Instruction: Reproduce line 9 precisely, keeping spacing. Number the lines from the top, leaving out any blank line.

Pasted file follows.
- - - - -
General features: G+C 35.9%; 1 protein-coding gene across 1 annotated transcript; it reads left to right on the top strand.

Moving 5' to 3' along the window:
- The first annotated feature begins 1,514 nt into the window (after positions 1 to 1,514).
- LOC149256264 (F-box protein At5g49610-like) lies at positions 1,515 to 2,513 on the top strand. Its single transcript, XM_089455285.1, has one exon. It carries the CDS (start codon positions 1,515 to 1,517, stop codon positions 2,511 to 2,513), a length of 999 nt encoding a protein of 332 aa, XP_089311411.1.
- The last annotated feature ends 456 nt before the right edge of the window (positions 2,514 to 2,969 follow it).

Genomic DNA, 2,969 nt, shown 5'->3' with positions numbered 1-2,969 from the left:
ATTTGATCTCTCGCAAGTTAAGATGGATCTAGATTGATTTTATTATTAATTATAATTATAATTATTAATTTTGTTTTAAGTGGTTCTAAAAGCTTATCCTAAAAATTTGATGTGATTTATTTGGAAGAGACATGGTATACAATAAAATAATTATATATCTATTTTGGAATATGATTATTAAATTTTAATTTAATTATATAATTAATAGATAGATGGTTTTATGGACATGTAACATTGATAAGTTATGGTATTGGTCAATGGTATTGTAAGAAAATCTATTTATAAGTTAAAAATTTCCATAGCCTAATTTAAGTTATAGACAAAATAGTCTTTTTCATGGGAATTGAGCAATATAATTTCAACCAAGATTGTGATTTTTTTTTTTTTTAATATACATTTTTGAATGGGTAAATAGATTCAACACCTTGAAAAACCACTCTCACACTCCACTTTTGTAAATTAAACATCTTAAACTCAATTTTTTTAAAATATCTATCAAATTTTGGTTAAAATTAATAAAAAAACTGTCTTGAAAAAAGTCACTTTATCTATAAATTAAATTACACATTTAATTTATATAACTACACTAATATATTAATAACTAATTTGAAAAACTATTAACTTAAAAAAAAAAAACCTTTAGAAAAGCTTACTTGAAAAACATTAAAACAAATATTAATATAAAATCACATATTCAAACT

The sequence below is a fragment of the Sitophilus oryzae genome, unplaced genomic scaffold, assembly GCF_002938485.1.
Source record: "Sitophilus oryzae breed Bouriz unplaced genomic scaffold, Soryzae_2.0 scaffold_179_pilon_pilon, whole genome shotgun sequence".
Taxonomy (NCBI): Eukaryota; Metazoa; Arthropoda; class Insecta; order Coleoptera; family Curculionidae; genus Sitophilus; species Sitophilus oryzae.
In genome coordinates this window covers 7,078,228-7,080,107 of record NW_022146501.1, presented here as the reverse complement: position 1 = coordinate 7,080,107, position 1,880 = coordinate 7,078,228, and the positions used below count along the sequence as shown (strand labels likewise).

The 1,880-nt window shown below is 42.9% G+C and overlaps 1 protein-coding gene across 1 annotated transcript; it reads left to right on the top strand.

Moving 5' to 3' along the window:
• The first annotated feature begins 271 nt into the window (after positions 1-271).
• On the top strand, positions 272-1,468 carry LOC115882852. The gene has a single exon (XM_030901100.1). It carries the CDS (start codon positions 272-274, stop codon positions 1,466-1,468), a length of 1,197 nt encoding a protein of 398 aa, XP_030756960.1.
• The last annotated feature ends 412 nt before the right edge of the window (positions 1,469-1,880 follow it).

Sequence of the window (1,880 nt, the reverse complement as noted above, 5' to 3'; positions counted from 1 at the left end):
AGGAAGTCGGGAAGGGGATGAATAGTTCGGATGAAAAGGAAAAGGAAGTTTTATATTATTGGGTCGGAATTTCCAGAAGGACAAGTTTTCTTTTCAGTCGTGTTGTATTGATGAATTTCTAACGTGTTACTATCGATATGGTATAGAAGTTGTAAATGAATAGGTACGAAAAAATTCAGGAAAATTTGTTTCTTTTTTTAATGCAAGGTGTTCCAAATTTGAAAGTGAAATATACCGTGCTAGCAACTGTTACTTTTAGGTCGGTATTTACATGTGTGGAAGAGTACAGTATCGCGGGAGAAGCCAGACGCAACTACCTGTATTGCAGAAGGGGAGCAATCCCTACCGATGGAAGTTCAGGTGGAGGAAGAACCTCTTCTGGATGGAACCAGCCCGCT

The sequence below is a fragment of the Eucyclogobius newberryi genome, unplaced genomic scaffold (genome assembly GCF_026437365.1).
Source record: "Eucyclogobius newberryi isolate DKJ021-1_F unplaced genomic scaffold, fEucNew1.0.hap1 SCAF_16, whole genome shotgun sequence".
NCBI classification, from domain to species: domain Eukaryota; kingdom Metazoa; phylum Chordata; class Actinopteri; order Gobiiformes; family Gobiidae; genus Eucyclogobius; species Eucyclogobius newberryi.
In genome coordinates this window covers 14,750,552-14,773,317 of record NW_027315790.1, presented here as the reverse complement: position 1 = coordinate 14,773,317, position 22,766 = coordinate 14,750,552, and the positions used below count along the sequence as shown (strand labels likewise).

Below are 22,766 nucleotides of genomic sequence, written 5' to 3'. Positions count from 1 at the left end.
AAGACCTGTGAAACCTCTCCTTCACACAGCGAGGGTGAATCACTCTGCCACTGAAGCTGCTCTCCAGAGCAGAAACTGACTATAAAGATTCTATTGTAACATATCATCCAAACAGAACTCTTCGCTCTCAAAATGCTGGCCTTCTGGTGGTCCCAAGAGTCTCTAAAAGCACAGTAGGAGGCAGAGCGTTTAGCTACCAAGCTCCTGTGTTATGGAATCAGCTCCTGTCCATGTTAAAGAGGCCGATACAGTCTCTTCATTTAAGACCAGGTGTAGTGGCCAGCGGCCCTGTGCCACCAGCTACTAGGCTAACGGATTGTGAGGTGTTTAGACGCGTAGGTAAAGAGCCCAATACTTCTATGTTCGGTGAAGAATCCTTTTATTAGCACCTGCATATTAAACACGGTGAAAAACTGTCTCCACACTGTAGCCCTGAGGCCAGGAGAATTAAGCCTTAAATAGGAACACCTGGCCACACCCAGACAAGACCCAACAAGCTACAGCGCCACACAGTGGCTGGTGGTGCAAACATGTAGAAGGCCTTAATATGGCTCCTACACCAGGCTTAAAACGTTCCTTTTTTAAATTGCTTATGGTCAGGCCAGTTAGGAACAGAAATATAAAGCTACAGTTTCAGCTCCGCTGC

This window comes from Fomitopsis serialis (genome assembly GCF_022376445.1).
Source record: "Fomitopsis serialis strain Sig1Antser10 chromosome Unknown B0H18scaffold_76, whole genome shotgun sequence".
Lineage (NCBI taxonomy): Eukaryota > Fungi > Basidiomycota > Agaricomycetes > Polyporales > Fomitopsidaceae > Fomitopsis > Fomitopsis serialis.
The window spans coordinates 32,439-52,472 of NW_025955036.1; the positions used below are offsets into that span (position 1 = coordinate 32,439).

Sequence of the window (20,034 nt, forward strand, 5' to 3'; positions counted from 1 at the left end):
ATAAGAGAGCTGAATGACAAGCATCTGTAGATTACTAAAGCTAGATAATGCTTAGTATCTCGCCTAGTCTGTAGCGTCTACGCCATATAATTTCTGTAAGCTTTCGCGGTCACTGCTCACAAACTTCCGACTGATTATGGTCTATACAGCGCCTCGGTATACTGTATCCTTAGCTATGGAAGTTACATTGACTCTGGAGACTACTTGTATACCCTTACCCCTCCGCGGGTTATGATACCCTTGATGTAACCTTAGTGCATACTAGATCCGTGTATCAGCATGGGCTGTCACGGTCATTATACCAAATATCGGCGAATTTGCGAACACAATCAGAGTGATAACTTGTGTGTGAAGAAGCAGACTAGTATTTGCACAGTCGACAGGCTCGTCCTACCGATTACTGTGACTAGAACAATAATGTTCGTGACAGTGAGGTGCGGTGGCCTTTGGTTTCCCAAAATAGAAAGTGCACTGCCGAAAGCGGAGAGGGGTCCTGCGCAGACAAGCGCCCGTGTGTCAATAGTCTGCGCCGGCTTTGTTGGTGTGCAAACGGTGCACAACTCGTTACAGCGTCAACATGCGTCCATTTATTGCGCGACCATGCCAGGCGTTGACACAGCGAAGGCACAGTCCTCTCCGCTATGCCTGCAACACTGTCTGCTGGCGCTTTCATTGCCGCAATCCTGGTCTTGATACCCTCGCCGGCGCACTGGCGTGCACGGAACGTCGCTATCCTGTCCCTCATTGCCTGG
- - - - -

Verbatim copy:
Source record: "Sitophilus oryzae breed Bouriz unplaced genomic scaffold, Soryzae_2.0 scaffold_179_pilon_pilon, whole genome shotgun sequence".